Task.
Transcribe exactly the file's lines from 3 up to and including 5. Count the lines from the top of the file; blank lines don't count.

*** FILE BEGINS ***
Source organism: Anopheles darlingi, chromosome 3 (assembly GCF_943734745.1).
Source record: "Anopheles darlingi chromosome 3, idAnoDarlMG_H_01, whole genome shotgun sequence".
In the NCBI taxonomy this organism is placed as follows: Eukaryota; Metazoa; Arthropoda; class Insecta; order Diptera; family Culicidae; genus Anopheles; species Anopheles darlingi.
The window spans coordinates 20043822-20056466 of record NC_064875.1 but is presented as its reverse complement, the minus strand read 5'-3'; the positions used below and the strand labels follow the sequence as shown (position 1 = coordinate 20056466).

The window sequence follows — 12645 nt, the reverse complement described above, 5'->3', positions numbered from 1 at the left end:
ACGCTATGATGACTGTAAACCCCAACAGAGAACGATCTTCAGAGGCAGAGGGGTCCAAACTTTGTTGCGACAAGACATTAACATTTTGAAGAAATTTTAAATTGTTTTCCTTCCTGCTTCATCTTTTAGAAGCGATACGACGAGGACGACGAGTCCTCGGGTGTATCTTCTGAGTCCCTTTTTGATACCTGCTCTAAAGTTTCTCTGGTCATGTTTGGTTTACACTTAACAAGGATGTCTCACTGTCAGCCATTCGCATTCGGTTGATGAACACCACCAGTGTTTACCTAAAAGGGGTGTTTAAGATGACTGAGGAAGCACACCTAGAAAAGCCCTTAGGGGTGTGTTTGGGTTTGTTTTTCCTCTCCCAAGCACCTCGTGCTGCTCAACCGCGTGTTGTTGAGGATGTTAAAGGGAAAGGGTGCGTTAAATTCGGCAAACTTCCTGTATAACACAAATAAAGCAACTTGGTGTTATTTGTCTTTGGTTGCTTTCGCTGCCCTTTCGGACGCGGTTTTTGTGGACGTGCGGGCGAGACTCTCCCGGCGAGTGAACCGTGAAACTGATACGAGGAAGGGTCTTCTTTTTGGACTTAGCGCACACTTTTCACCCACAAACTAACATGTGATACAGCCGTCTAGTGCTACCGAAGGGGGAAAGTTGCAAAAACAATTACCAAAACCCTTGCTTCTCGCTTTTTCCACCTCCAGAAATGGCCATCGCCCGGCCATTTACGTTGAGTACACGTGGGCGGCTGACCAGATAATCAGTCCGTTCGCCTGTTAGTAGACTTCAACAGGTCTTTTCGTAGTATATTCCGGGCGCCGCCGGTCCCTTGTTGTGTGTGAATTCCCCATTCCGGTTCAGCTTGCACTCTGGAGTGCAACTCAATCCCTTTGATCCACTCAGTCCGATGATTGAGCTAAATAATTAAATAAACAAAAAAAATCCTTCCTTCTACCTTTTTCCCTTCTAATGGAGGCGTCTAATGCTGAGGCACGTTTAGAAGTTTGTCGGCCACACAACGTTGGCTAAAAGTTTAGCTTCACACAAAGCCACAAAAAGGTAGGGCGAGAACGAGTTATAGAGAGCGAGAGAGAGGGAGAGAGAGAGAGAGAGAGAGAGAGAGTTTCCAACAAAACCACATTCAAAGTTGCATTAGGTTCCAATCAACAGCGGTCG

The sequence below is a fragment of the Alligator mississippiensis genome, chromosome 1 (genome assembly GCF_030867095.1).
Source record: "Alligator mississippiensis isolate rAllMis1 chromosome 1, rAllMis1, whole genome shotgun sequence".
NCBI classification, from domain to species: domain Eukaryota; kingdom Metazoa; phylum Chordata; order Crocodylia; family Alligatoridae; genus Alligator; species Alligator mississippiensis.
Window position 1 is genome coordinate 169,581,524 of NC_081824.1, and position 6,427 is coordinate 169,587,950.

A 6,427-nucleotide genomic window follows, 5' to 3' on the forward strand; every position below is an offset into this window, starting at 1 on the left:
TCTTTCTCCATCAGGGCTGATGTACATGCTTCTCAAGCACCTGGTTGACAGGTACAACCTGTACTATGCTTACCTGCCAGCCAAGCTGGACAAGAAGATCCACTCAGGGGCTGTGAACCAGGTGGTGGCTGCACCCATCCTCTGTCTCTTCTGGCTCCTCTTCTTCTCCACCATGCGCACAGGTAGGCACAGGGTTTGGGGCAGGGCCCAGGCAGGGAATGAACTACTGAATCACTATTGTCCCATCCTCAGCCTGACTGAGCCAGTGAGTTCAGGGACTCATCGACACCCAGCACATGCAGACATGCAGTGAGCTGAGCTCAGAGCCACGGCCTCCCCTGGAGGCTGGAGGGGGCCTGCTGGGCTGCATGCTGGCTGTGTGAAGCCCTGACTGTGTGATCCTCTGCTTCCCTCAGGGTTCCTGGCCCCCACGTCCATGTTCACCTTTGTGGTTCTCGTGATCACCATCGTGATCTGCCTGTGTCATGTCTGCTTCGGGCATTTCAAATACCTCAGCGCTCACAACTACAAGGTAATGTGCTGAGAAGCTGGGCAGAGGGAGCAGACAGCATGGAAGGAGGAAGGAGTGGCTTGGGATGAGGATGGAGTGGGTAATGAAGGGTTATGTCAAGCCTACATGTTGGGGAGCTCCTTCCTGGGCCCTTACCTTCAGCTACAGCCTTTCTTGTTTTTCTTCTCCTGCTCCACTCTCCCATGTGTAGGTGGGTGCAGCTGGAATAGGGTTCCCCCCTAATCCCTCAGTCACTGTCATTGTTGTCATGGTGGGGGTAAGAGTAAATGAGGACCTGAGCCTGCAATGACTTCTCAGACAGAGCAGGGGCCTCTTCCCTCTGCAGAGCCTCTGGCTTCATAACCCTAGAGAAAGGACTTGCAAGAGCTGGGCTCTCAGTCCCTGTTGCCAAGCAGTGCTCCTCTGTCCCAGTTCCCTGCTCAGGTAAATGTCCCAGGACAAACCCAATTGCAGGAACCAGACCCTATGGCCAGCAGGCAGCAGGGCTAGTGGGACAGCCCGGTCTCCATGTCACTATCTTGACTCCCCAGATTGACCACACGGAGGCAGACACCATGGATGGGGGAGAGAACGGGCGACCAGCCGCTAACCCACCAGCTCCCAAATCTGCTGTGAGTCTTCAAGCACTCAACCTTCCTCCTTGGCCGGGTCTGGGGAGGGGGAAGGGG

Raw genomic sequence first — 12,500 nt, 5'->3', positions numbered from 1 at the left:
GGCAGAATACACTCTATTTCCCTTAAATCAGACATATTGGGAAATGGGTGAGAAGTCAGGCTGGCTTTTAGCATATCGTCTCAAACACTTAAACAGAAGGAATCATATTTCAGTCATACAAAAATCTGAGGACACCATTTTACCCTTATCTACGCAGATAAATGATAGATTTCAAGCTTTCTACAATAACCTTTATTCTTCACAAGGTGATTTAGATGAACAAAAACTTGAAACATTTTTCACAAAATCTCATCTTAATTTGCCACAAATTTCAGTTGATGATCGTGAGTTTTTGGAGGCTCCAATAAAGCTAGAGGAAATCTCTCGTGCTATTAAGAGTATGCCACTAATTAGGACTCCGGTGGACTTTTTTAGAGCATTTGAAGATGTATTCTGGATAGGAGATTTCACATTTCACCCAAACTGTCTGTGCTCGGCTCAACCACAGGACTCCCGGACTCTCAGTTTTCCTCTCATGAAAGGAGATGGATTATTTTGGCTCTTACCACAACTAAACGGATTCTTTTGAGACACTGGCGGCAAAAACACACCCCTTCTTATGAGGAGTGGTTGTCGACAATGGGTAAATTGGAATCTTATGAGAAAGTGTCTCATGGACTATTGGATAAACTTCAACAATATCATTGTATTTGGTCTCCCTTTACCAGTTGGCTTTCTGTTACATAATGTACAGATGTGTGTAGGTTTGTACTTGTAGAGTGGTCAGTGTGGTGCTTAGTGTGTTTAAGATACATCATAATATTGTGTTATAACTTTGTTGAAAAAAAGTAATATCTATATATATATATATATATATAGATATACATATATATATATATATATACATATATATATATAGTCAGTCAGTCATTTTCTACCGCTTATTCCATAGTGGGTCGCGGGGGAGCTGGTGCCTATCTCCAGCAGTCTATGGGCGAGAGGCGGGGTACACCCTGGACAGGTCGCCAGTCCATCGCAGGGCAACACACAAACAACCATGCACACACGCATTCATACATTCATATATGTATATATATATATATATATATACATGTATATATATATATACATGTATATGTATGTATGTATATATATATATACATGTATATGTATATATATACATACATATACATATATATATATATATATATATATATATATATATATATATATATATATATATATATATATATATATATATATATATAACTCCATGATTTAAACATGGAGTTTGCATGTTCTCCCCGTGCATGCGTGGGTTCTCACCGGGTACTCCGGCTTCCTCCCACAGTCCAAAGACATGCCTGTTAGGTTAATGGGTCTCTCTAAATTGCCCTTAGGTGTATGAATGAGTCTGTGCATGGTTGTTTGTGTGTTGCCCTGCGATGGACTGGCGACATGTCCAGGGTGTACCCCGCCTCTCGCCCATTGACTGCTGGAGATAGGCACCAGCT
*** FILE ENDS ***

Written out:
In the NCBI taxonomy this organism is placed as follows: Eukaryota; Metazoa; Arthropoda; class Insecta; order Diptera; family Culicidae; genus Anopheles; species Anopheles darlingi.
The window spans coordinates 20043822-20056466 of record NC_064875.1 but is presented as its reverse complement, the minus strand read 5'-3'; the positions used below and the strand labels follow the sequence as shown (position 1 = coordinate 20056466).

The window sequence follows — 12645 nt, the reverse complement described above, 5'->3', positions numbered from 1 at the left end: